Have you tried new the Independent Digital Edition apps?
iJobs Job Widget
iJobs General

Recruitment Genius: Assistant Exhibition Content Developer

£19000 per annum: Recruitment Genius: Based in South Kensington, this prestigi...

Recruitment Genius: Office Administrator

£16000 - £20000 per annum: Recruitment Genius: Established managed services IT...

Recruitment Genius: Customer Service Advisor

£15000 - £16000 per annum: Recruitment Genius: A Customer Service Advisor is r...

Recruitment Genius: Plant Fitter - Construction Industry

Negotiable: Recruitment Genius: This well established construction equipment d...

Day In a Page

Read Next
Bahrainis on an anti-government protest in May  

Hussain Jawad's detainment and torture highlights Britain's shameless stance on Bahraini rights

Emanuel Stoakes
August 1923: Immigrants in a dining hall on Ellis Island, New York.  

This election demonises the weakest

Stefano Hatfield
The difference between America and Israel? There isn’t one

The difference between America and Israel? There isn’t one

Netanyahu knows he can get away with anything in America, says Robert Fisk
Families clubbing together to build their own affordable accommodation

Do It Yourself approach to securing a new house

Community land trusts marking a new trend for taking the initiative away from developers
Head of WWF UK: We didn’t send Cameron to the Arctic to see green ideas freeze

David Nussbaum: We didn’t send Cameron to the Arctic to see green ideas freeze

The head of WWF UK remains sanguine despite the Government’s failure to live up to its pledges on the environment
Author Kazuo Ishiguro on being inspired by shoot-outs and samurai

Author Kazuo Ishiguro on being inspired by shoot-outs and samurai

Set in a mythologised 5th-century Britain, ‘The Buried Giant’ is a strange beast
With money, corruption and drugs, this monk fears Buddhism in Thailand is a ‘poisoned fruit’

Money, corruption and drugs

The monk who fears Buddhism in Thailand is a ‘poisoned fruit’
America's first slavery museum established at Django Unchained plantation - 150 years after slavery outlawed

150 years after it was outlawed...

... America's first slavery museum is established in Louisiana
Kelly Clarkson: How I snubbed Simon Cowell and become a Grammy-winning superstar

Kelly Clarkson: How I snubbed Simon Cowell and become a Grammy-winning superstar

The first 'American Idol' winner on how she manages to remain her own woman – Jane Austen fascination and all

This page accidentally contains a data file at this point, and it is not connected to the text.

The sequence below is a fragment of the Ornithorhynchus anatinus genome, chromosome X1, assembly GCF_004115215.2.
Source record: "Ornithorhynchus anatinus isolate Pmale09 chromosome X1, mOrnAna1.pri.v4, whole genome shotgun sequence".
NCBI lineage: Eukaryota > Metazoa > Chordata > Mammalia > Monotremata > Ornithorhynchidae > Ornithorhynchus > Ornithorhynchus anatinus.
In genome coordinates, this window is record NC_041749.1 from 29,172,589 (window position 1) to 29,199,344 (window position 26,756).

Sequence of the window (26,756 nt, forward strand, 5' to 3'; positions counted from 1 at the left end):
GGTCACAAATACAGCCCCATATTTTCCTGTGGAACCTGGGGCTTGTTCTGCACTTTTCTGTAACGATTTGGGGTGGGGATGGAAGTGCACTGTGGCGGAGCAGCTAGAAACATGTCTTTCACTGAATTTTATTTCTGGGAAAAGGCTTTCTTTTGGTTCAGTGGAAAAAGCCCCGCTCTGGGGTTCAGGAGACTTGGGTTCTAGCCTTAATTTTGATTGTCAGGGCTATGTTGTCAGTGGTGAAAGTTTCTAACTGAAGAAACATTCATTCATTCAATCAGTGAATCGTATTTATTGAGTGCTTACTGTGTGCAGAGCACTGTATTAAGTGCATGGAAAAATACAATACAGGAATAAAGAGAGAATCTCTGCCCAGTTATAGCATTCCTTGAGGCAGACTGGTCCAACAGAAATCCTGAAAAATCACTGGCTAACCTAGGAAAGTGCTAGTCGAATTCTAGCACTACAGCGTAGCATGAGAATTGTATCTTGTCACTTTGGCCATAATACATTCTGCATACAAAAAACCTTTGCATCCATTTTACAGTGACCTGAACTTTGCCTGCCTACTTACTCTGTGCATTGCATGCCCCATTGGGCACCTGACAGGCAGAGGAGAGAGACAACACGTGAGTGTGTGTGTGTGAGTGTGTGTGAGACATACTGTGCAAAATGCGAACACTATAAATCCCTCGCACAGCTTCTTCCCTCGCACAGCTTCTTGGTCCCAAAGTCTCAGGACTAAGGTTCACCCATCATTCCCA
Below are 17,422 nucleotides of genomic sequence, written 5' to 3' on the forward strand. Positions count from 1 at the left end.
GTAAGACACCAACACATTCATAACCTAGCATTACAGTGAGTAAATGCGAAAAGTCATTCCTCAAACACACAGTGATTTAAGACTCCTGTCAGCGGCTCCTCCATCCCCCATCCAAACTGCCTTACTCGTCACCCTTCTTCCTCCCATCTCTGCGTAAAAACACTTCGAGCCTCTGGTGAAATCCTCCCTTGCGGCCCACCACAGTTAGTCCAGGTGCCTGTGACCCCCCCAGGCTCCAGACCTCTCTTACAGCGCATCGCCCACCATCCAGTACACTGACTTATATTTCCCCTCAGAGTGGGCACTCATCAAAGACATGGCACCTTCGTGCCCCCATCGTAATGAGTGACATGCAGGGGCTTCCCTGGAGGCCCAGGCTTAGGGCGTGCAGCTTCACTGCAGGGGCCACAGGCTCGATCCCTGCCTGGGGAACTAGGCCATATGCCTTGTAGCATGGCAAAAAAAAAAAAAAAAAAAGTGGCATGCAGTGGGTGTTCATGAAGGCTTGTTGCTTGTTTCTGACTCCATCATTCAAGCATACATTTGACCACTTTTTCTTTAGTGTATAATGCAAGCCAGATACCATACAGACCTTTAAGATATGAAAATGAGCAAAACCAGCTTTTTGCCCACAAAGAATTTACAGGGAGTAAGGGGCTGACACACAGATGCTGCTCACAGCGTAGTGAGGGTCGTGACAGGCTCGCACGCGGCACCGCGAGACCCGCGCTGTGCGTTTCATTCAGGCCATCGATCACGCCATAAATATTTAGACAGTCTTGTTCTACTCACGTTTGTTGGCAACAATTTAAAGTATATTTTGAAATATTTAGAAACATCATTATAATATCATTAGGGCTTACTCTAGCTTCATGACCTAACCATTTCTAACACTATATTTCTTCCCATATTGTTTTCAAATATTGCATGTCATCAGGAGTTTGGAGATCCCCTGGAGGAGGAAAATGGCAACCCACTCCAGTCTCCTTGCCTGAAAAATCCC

Tony Oursler on exploring our uneasy relationship with technology with his new show

You won't believe your eyes

Tony Oursler's new show explores our uneasy relationship with technology. He's one of a growing number of artists with that preoccupation
Ian Herbert: Peter Moores must go. He should never have been brought back to fail again

Moores must go. He should never have been brought back to fail again

The England coach leaves players to find solutions - which makes you wonder where he adds value, says Ian Herbert
War with Isis: Fears that the looming battle for Mosul will unleash 'a million refugees'

The battle for Mosul will unleash 'a million refugees'

Aid agencies prepare for vast exodus following planned Iraqi offensive against the Isis-held city, reports Patrick Cockburn
Yvette Cooper: We can't lose the election. There's too much on the line

Yvette Cooper: We can't lose the election. There's too much on the line

The shadow Home Secretary on fighting radical Islam, protecting children, and why anyone in Labour who's thinking beyond May must 'sort themselves out'
A bad week for the Greens: Leader Natalie Bennett's 'car crash' radio interview is followed by Brighton council's failure to set a budget due to infighting

It's not easy being Green

After a bad week in which its leader had a public meltdown and its only city council couldn't agree on a budget vote, what next for the alternative party? It's over to Caroline Lucas to find out
Gorillas nearly missed: BBC producers didn't want to broadcast Sir David Attenborough's famed Rwandan encounter

Gorillas nearly missed

BBC producers didn't want to broadcast Sir David Attenborough's famed Rwandan encounter
Downton Abbey effect sees impoverished Italian nobles inspired to open their doors to paying guests for up to €650 a night

The Downton Abbey effect

Impoverished Italian nobles are opening their doors to paying guests, inspired by the TV drama
China's wild panda numbers have increased by 17% since 2003, new census reveals

China's wild panda numbers on the up

New census reveals 17% since 2003